Many also blame the head gasket failures on the faulty piston ring design of the third gen Prius which caused lots of oil consumption issues.

The cost to replace the head gasket starts at around $3,000 because the cylinder head has to be taken off. The repair can cost several thousands more if parts need to be sent to the machine shop or replaced.

Similar to the oil burning problem, swapping in a used engine will be more cost effective. However, a used engine can also eventually suffer from the same problems in the future.

3. Heat Exchanger Coolant Leak

The 2017 to 2019 model years of the Toyota Prius can suffer from coolant leaks caused by cracks in the heat exchanger near the exhaust pipe.

This heat exchanger runs coolant through the catalytic converter so that it can heat up the heater core quicker during the winter.

Over time, the metal lines can crack and cause coolant to leak out. 

Common symptoms of a faulty heat exchanger include:

  • Low coolant levels
  • Coolant leaking out of exhaust pipe
  • Poor heater performance
  • Check engine light
  • P148F00 trouble code

Heat exchanger issues are more common in the regular hybrid models of the fourth generation Prius, but it’s been reported a few times in early models of the Prius Prime.

Here’s how a few owners on PriusChat.com described their experience:

“So my Gen4 2017 Prius has been losing around 1/2 pint / 500ml of coolant per week since the new year.”

“I finally got it into the dealership today and they said they couldn’t find any external leaks, but there is coolant in the exhaust.”

“I have a 2016 Prius four bought new that I regularly took to dealer for checkups/oil changes. It is now Oct 2022 and it has 90K miles. Without me noticing any idiot light, the car made a few seconds of grinding noise and then quit. I had it towed to the same dealer who tells me it developed a crack in the exhaust cooling system, losing coolant and overheating the engine… So it needs a new engine.” 

Toyota eventually updated the fourth generation Prius’ front exhaust pipe assembly to address the heat exchanger issues.

A TSB (Technical Service Bulletin) was also released advising dealers to replace the entire front exhaust pipe assembly on the 2016 to 2019 Prius and the 2017 to 2019 Prius Prime if the heat exchanger is leaking.

The updated part costs around $800, but the repair should be covered under the 8-year/80,000-mile Federal Emission Warranty.

In CARB states, this warranty goes up to 15 years or 150,000 miles.

4. Headlight Issues

Issues with the second generation Prius’ HID headlights has been a common complaint over the years.

Owners will suddenly find that one of their lights starts flickering or just stops working completely.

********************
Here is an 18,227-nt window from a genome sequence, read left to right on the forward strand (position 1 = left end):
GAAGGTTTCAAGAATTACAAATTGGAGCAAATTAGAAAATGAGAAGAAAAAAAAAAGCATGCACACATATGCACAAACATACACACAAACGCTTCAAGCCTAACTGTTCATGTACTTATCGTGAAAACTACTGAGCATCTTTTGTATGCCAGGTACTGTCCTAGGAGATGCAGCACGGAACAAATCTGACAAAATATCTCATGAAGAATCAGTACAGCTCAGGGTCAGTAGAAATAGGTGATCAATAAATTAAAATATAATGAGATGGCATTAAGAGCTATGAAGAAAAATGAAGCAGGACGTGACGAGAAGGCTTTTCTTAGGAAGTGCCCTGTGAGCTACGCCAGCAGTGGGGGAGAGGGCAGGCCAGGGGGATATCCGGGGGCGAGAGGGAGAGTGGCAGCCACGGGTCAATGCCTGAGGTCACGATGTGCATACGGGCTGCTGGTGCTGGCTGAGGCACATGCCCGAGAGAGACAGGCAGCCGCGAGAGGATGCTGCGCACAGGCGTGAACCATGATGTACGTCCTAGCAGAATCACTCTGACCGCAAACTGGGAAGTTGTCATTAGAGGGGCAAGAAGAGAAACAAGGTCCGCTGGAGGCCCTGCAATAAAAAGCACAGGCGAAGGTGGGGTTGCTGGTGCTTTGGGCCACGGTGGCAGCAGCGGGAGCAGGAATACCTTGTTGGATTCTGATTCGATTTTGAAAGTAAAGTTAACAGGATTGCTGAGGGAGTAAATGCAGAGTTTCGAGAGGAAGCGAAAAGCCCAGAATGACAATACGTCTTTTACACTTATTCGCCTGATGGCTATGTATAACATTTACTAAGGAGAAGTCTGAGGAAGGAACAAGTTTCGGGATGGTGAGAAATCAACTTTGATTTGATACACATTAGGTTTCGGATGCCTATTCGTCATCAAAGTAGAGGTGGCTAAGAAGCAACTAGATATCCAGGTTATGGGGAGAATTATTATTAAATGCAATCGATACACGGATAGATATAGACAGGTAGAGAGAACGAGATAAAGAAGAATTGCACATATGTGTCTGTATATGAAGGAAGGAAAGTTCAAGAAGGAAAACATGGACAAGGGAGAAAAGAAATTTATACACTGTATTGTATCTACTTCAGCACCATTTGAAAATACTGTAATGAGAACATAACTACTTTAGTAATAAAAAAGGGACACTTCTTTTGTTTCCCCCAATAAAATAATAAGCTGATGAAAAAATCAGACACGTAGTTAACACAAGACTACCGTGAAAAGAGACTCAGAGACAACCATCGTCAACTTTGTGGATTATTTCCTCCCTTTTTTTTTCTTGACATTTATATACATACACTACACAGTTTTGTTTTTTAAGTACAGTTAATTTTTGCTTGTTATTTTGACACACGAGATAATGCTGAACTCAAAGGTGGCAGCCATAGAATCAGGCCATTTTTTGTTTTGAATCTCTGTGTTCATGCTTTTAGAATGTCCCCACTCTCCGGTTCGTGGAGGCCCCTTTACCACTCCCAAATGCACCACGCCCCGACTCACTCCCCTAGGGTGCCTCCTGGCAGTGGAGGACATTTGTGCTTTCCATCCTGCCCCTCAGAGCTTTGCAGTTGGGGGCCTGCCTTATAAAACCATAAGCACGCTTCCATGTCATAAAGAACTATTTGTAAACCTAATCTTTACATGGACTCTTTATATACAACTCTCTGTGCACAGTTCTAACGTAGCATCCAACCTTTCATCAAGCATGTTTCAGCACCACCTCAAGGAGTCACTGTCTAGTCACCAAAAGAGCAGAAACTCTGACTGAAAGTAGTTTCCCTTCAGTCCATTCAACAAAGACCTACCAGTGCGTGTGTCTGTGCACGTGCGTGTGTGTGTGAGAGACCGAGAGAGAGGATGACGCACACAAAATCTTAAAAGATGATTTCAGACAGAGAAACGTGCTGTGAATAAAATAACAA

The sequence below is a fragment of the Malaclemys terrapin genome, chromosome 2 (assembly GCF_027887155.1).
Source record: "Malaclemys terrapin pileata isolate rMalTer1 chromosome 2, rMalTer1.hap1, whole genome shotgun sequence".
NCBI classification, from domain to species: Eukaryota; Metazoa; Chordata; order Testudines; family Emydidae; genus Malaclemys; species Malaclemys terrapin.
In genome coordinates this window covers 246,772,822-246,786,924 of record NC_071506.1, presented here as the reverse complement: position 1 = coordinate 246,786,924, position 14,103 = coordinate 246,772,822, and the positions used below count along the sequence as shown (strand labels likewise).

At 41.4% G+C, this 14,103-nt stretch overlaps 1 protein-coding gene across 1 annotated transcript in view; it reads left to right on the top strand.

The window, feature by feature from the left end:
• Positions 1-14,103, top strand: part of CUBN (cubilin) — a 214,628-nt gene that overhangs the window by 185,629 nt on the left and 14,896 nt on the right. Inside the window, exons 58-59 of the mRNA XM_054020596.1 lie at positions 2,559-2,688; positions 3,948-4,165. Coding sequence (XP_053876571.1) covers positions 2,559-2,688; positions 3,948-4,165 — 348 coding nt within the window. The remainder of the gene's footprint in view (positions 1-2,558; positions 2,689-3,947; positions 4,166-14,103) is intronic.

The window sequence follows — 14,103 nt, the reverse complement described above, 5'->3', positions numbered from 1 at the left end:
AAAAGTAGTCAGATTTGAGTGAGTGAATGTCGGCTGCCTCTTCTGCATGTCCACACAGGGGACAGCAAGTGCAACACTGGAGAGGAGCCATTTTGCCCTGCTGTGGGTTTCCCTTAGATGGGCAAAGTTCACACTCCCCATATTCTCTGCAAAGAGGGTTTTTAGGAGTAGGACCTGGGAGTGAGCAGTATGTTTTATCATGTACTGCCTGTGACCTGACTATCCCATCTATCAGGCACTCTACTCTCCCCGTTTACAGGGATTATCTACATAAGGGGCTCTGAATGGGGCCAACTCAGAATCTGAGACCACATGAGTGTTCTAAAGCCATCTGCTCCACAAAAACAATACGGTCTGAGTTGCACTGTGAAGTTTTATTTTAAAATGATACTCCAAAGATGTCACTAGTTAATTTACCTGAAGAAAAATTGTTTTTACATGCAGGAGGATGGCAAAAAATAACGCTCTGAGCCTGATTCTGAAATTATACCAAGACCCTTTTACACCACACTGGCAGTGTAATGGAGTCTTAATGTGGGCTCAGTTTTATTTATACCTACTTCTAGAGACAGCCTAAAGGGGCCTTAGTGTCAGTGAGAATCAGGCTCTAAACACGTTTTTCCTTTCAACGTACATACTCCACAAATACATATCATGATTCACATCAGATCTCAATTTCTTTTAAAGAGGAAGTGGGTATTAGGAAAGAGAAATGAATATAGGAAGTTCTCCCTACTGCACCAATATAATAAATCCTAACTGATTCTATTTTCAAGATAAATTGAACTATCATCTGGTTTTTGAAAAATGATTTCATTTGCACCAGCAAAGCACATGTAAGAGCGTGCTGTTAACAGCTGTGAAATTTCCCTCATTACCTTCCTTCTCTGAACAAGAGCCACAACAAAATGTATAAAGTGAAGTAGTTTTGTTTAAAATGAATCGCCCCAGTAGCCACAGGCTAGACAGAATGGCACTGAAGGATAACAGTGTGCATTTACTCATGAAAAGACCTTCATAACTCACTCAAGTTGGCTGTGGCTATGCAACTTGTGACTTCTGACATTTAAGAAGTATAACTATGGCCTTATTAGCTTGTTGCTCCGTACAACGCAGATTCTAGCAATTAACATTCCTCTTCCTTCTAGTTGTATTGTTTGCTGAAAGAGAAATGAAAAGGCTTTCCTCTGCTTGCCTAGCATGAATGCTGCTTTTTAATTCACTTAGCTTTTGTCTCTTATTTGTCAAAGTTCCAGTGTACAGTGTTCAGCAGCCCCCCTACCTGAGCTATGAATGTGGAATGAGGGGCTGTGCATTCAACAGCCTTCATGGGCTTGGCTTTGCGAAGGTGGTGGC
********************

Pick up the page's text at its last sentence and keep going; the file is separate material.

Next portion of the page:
In a lot of cases, turning the lights on and off again several times can fix the issue — until you have to turn them on again.

These issues were widely reported for the 2007 to 2009 model years.

Here’s how owners described their experiences on PriusChat.com:

“I have an ’08 Prius Touring with HID headlights (I think that’s what they’re called). The driver’s side comes on for about 5 seconds then flickers and goes out. I tried another used HID bulb that works fine in another Prius and it does the same thing.”

“I have a 2008 Prius Touring with HID headlights. The Driver side often comes on when I first turn lights on and then goes dark. If I switch the headlights on and off several times I can often get it to stay on.”

“I just bought a 2005 Prius and am having the HID headlight issue. The right side will go out, high and low beam, usually shortly after I start the car, Turning the lights off an back on will relight it and I may have to repeat this a couple of times, then it is good for a while, until I turn it off and drive it the next time.”

Faulty or worn out HID bulbs are the most common cause.

These cost around $150 a piece at Toyota while aftermarket bulbs cost roughly $50. 

The ballast or headlight ECU can also cause similar problems and cost $300 to $500, but you can get aftermarket replacements for around $100.

In some cases, the wiring harness and connectors can have problems. You can try cleaning them first or replacing them altogether.

Many owners have also just converted their headlights to use regular halogen bulbs or LED bulbs. 

Related: 17 Best & Worst Toyota Prius Years (With Facts & Stats)

5. Inverter Coolant Pump Issues

The second generation Prius’ inverter coolant pump has a history of failures which causes the car to shut down.

When the inverter eventually cools down, the car will work normally again, but random failures can still occur in the future.

Other symptoms include:

  • Low inverter coolant levels
  • Check engine light
  • Loud pump noise on startup
  • Blown AM2 fuse
  • Other electrical issues
  • Red triangle master caution light
  • Car won’t go to Drive or Reverse

Here’s how owners on PriusChat.com described their experience:

“My 09 second gen base model has a warning light and codes for the Inverter water pump to be replaced.”